Mentee photo and quote with organiser logos

GWNET brings you the 2nd instalment of the “Meet the Women in Energy Empowerment” series which celebrates the work and achievements of the women who are part of the Women in Energy Empowerment Mentoring Programme. This programme is made up of 30 mentee-mentor tandems, with mentees from Kazakhstan, Russia, Turkey, and Ukraine. Meet mentee, Tetiana Tsishkovska, an Analyst at NPC Ukrenergo in Ukraine.


1) Tell us a little about yourself. What do you love most about what you do?

I was born and raised in the Kyiv region of Ukraine. My parents are engineers, which probably influenced my choice of profession. During my student years, I worked part-time in advertising and even tried my hand at business.

After graduating from the magistracy in the specialization of power supply systems, I worked as an engineer in the department issuing technical specifications. This work gave me a strong knowledge base in the technical features of connecting objects to the power grid and related processes. I continued to work in this direction in the company, which installed solar power plants. Starting with the launch of a new model of the electricity market in Ukraine, I worked in parallel for an electricity supplier company, which gave me an understanding of the processes in the electricity market.

For doing a good job, I got promoted to head of the department, but due to the situation with Covid-19 I had to change jobs. Now I work as an analyst at Ukrenergo. My main task is to develop reports on the electricity market, analyze tariff changes, and do other interesting tasks. Most of all, in my work I like to get results and benefit people.

 

2) What were your goals when you started working in the energy sector? What are your goals today?

My first goal, when I started working in this area was to understand the details of my work and pick up the necessary knowledge. Over time, I gained experience and was able to help others. This became my second goal. I began to help people get the technical conditions to connect to the power grid while accompanying all the processes until the actual connection of electricity to the customer’s site.

Since the launch of a new model of the electricity market in Ukraine, I have also actively begun to delve into new processes and help clients with changes in the electricity supplier and the calculation of the electricity tariff.

Now, I work as an analyst in a transmission system operator in Ukraine and I see issues that are even more global. My current goal is not only to help people and to do analysis on the indicators or processes but to also actively join in solving problems in Ukraine’s energy sector.

 

3) What are the opportunities for sustainable energy in your country?

Ukraine has a huge potential for almost all types of renewable energy sources. My country has the highest “green” tariff on the continent, which will attract investors. However, in order to further integrate renewable energy sources into the energy system of Ukraine, it is necessary to eliminate the problems with a shortage of manoeuvrable capacities.

The European Commission has identified Ukraine as a priority partner in the Green Hydrogen Initiative for a European Green Deal, but the obstacle to the development of hydrogen energy in Ukraine is the need to modernize the gas transport infrastructure.

It should be noted that Ukraine is an industrial and agricultural country, in which the potential for biomethane production is estimated at 7.8 billion m³/year. Therefore, I believe that the initial priority direction is the conversion of gas-powered flexibility generation to biomethane, as well as the combined production of heat and electricity from biomass.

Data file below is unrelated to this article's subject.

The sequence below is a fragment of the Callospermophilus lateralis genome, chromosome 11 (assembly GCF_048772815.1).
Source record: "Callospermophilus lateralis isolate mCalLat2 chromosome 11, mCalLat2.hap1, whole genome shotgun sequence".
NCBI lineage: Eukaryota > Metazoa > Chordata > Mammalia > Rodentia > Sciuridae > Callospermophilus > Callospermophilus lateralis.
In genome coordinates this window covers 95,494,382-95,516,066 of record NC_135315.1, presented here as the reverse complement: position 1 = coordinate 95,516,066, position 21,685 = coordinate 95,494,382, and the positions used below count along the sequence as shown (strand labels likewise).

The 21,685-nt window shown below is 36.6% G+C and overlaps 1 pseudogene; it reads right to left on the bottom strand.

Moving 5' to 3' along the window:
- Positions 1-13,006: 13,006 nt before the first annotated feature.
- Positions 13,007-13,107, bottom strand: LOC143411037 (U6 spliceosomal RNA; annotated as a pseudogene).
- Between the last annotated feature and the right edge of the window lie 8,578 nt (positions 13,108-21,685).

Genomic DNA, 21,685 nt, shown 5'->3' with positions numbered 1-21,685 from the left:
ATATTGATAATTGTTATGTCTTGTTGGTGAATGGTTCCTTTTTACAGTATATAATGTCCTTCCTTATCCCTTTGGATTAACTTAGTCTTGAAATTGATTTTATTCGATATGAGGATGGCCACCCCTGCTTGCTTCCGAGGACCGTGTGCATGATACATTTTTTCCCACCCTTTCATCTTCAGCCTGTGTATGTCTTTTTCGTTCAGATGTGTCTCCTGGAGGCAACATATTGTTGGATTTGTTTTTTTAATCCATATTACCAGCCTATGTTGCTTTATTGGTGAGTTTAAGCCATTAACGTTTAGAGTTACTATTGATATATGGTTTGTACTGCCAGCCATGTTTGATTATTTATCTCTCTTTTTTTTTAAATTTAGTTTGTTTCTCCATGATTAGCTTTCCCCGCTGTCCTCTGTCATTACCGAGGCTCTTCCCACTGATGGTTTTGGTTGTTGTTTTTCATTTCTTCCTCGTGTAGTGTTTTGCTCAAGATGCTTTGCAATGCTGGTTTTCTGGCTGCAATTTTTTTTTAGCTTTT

4) What challenges have you faced in the sector? Can you tell us how you overcame (or are overcoming) this challenge(s)?

The main challenge for women working in the energy sector is outdated views of female roles. Until now, many people are surprised when a woman chooses a “male profession”. Sometimes it is very difficult to prove yourself when you are not even given a chance, when your work is not even looked at – because you did it, and when no one will rely on you.

However, despite all the difficulties, I continue to work on myself. Every day I read articles or specialized literature, improve my proficiency in specialized programs, ask for more difficult tasks at work, and take any initiative. I cannot change everything, but I can improve myself. And even if it is not now, in the future, I will be able to become a worthy specialist.

 
 
5) Where would you like to be in 5 years and how can this mentoring programme support you?

Life is sometimes unpredictable, but I hope that in 5 years I will be able to join the group of experts in the field of energy. I would like to actively help introduce European practices and solve current problems.

This is my ambitious goal and I believe that surrounded by women who have already realized themselves as highly qualified specialists, with the bits of advice from my mentor, I will be able to gain new experience and knowledge to work effectively in the future.

 

6) What advice would you give to women hoping to join the sustainable energy sector?

I would advise them to do what they like and not pay attention to all the prejudices. There are many interesting jobs for women in the energy sector. Ukraine is now actively developing in this direction and you can make your own small contribution to this.

For example, you can do research, analyze metrics, design solar power plants, make calculations, or become a trader in the electricity market. Feel free to choose the direction that interests you and follow your dream.

 

Read more about GWNET’s mentoring programmes here


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